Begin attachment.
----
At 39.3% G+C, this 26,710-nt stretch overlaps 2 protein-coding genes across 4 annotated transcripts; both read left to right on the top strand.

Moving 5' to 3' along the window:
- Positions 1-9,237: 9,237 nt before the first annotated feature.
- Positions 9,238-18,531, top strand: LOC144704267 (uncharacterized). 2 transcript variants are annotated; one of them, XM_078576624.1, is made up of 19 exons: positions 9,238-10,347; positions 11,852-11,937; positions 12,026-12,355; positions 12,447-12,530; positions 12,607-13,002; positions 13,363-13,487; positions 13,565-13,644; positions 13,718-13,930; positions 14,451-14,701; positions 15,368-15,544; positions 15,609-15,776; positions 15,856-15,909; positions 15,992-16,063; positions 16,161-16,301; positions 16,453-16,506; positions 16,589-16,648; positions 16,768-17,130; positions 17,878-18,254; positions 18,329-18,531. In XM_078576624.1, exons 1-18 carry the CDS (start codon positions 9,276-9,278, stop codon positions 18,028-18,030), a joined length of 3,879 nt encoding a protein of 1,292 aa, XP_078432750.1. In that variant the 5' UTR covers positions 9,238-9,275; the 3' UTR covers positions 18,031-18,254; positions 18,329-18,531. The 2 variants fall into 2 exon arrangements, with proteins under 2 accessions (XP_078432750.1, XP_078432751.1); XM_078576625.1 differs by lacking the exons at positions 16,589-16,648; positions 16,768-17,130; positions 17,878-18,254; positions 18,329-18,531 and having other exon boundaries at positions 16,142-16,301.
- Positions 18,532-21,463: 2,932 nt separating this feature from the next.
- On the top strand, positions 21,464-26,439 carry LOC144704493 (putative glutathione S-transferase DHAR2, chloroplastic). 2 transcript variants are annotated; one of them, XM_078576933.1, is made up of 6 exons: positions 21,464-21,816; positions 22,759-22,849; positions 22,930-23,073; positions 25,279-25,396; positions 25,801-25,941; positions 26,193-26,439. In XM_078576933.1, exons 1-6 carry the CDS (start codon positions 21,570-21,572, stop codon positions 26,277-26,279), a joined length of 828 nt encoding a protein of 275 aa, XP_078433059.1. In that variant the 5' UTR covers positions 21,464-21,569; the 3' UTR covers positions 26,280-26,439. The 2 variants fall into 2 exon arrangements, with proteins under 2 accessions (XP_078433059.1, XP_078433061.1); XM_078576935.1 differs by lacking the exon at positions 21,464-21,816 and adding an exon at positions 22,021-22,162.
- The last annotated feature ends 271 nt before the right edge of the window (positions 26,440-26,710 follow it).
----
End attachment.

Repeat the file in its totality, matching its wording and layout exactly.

At 39.3% G+C, this 26,710-nt stretch overlaps 2 protein-coding genes across 4 annotated transcripts; both read left to right on the top strand.

Moving 5' to 3' along the window:
- Positions 1-9,237: 9,237 nt before the first annotated feature.
- Positions 9,238-18,531, top strand: LOC144704267 (uncharacterized). 2 transcript variants are annotated; one of them, XM_078576624.1, is made up of 19 exons: positions 9,238-10,347; positions 11,852-11,937; positions 12,026-12,355; positions 12,447-12,530; positions 12,607-13,002; positions 13,363-13,487; positions 13,565-13,644; positions 13,718-13,930; positions 14,451-14,701; positions 15,368-15,544; positions 15,609-15,776; positions 15,856-15,909; positions 15,992-16,063; positions 16,161-16,301; positions 16,453-16,506; positions 16,589-16,648; positions 16,768-17,130; positions 17,878-18,254; positions 18,329-18,531. In XM_078576624.1, exons 1-18 carry the CDS (start codon positions 9,276-9,278, stop codon positions 18,028-18,030), a joined length of 3,879 nt encoding a protein of 1,292 aa, XP_078432750.1. In that variant the 5' UTR covers positions 9,238-9,275; the 3' UTR covers positions 18,031-18,254; positions 18,329-18,531. The 2 variants fall into 2 exon arrangements, with proteins under 2 accessions (XP_078432750.1, XP_078432751.1); XM_078576625.1 differs by lacking the exons at positions 16,589-16,648; positions 16,768-17,130; positions 17,878-18,254; positions 18,329-18,531 and having other exon boundaries at positions 16,142-16,301.
- Positions 18,532-21,463: 2,932 nt separating this feature from the next.
- On the top strand, positions 21,464-26,439 carry LOC144704493 (putative glutathione S-transferase DHAR2, chloroplastic). 2 transcript variants are annotated; one of them, XM_078576933.1, is made up of 6 exons: positions 21,464-21,816; positions 22,759-22,849; positions 22,930-23,073; positions 25,279-25,396; positions 25,801-25,941; positions 26,193-26,439. In XM_078576933.1, exons 1-6 carry the CDS (start codon positions 21,570-21,572, stop codon positions 26,277-26,279), a joined length of 828 nt encoding a protein of 275 aa, XP_078433059.1. In that variant the 5' UTR covers positions 21,464-21,569; the 3' UTR covers positions 26,280-26,439. The 2 variants fall into 2 exon arrangements, with proteins under 2 accessions (XP_078433059.1, XP_078433061.1); XM_078576935.1 differs by lacking the exon at positions 21,464-21,816 and adding an exon at positions 22,021-22,162.
- The last annotated feature ends 271 nt before the right edge of the window (positions 26,440-26,710 follow it).